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Which policy instruments to induce clean innovating?

  • Veugelers, Reinhilde

In view of the sizeable climate change challenge, we need a clean innovation machine operating at full speed. Beyond the supply of public clean R&D infrastructure and clean public procurement, the development and adoption of new clean technologies by the private sector needs to be assured to reduce Green House Gas (GHG) emissions. The private clean innovation machine, left on its own, is not up to this challenge. It needs government intervention to address the combination of environmental and knowledge externalities and overcome path dependencies. The firm level evidence presented in this contribution on the motives of private sector firms for introducing clean innovations from the latest Flemish CIS eco-innovation survey confirms that firms are responsive to eco-policy demand interventions. At the same time, the high importance of demand pull from customers and voluntary codes of conduct or voluntary sector agreements as drivers for introducing clean innovations, is a reminder of the internal strength of the private innovation machine, which governments need to leverage. Policy interventions are shown to be more powerful to induce the adoption and development of new clean technologies when designed in policy mix and time consistently, affecting future expectations.

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Article provided by Elsevier in its journal Research Policy.

Volume (Year): 41 (2012)
Issue (Month): 10 ()
Pages: 1770-1778

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Handle: RePEc:eee:respol:v:41:y:2012:i:10:p:1770-1778
Contact details of provider: Web page: http://www.elsevier.com/locate/respol

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  1. David Popp, 2003. "Pollution control innovations and the Clean Air Act of 1990," Journal of Policy Analysis and Management, John Wiley & Sons, Ltd., vol. 22(4), pages 641-660.
  2. Nick Johnstone & Ivan Hascic & David Popp, 2008. "Renewable Energy Policies And Technological Innovation: Evidence Based On Patent Counts," NBER Working Papers 13760, National Bureau of Economic Research, Inc.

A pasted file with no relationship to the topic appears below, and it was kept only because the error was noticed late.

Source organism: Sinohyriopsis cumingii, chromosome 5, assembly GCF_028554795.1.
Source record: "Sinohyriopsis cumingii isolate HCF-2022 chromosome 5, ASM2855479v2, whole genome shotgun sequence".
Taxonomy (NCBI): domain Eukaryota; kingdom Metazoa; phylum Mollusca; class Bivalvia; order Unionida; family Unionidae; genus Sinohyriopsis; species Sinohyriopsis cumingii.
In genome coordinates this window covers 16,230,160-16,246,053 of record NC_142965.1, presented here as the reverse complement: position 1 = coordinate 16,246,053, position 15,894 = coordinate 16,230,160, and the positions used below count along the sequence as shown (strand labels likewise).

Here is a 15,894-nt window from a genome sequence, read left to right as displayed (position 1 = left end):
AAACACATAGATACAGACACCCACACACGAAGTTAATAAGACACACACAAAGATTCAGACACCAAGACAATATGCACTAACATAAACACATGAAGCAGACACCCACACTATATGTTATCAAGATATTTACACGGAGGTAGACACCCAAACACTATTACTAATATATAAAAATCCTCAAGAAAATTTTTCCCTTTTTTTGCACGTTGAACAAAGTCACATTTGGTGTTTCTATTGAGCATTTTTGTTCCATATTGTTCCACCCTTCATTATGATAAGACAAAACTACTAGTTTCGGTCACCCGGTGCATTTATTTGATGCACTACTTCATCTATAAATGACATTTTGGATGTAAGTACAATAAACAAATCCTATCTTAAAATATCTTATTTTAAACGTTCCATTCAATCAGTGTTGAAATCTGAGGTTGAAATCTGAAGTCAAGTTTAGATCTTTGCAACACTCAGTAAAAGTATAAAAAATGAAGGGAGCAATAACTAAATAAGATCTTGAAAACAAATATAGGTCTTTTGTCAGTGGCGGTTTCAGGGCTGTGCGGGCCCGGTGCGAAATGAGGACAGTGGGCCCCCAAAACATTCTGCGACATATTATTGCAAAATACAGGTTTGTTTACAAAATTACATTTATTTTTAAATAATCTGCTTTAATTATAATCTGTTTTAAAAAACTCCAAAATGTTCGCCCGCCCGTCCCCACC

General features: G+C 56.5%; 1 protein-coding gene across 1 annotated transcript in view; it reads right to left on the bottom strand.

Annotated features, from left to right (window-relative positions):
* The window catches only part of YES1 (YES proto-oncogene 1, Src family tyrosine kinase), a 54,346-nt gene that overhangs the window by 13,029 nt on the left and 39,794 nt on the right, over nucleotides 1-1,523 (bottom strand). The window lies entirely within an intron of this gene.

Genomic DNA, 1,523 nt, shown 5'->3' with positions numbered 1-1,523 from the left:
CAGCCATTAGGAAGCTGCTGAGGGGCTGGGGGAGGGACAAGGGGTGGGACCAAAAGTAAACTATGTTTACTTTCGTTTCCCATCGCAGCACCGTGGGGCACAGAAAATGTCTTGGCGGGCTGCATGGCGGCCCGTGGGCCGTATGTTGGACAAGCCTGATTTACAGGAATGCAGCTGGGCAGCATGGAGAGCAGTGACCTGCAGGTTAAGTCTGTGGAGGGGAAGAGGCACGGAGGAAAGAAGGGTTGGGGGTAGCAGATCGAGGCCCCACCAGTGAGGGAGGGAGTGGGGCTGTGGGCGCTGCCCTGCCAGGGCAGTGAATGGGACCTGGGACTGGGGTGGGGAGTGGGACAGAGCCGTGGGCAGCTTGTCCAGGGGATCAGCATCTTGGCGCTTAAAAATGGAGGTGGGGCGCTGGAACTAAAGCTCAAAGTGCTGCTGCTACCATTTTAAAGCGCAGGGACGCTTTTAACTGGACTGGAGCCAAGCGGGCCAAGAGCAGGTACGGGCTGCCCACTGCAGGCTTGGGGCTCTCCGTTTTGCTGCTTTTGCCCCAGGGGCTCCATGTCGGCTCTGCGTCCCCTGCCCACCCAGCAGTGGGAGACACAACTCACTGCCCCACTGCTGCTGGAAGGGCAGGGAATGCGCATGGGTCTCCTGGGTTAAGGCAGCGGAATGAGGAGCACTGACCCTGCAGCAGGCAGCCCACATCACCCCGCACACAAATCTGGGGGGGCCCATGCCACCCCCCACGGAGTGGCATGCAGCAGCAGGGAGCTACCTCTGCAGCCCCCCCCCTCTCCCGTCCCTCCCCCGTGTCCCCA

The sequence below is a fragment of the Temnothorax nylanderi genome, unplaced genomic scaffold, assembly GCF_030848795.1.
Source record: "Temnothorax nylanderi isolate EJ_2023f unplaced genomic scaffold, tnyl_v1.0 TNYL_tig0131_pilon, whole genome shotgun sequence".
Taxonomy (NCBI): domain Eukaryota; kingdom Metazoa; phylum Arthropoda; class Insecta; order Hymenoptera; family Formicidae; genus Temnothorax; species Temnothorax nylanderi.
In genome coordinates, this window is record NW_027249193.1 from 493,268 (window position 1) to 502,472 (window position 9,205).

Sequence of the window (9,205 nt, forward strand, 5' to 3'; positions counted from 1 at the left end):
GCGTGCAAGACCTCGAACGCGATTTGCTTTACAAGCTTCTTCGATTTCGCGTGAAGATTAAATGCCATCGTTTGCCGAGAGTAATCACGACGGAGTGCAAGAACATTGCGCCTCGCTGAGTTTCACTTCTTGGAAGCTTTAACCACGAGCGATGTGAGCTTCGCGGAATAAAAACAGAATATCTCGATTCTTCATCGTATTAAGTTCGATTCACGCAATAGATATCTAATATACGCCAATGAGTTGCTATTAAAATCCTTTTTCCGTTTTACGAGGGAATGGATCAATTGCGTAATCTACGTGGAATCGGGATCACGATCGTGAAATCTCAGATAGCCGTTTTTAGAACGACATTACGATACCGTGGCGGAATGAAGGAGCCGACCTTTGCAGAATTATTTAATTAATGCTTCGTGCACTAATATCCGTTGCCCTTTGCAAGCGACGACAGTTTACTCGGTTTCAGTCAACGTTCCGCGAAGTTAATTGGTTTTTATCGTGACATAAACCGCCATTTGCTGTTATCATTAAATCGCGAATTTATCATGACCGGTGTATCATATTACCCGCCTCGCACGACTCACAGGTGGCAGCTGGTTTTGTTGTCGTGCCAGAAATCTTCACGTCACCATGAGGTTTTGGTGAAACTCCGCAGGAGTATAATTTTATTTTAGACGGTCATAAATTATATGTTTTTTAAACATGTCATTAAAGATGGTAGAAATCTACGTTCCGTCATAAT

3. Jaffe, Adam B. & Newell, Richard G. & Stavins, Robert N., 2003. "Chapter 11 Technological change and the environment," Handbook of Environmental Economics, in: K. G. Mäler & J. R. Vincent (ed.), Handbook of Environmental Economics, edition 1, volume 1, chapter 11, pages 461-516 Elsevier.
  4. Brunnermeier, Smita B. & Cohen, Mark A., 2003. "Determinants of environmental innovation in US manufacturing industries," Journal of Environmental Economics and Management, Elsevier, vol. 45(2), pages 278-293, March.
  5. Arundel, Anthony & Kemp, Rene, 2009. "Measuring Eco-Innovation," MERIT Working Papers 017, United Nations University - Maastricht Economic and Social Research Institute on Innovation and Technology (MERIT).
  6. Popp, David, 2006. "International innovation and diffusion of air pollution control technologies: the effects of NOX and SO2 regulation in the US, Japan, and Germany," Journal of Environmental Economics and Management, Elsevier, vol. 51(1), pages 46-71, January.
  7. Philippe Aghion & Reinhilde Veugelers & David Hemous, 2009. "No Green Growth Without Innovation," Policy Briefs 353, Bruegel.
  8. Adam B. Jaffe & Karen Palmer, 1996. "Environmental Regulation and Innovation: A Panel Data Study," NBER Working Papers 5545, National Bureau of Economic Research, Inc.
  9. Lanjouw, Jean Olson & Mody, Ashoka, 1996. "Innovation and the international diffusion of environmentally responsive technology," Research Policy, Elsevier, vol. 25(4), pages 549-571, June.
  10. Valentina Bosetti & Carlo Carraro & Romain Duval & Alessandra Sgobbi & Massimo Tavoni, 2009. "The Role of R&D and Technology Diffusion in Climate Change Mitigation: New Perspectives Using the Witch Model," Working Papers 2009.14, Fondazione Eni Enrico Mattei.
  11. Philippe Aghion & Reinhilde Veugelers & Clément Serre, 2009. "Cold Start for the Green Innovation Machine," Policy Contributions 354, Bruegel.
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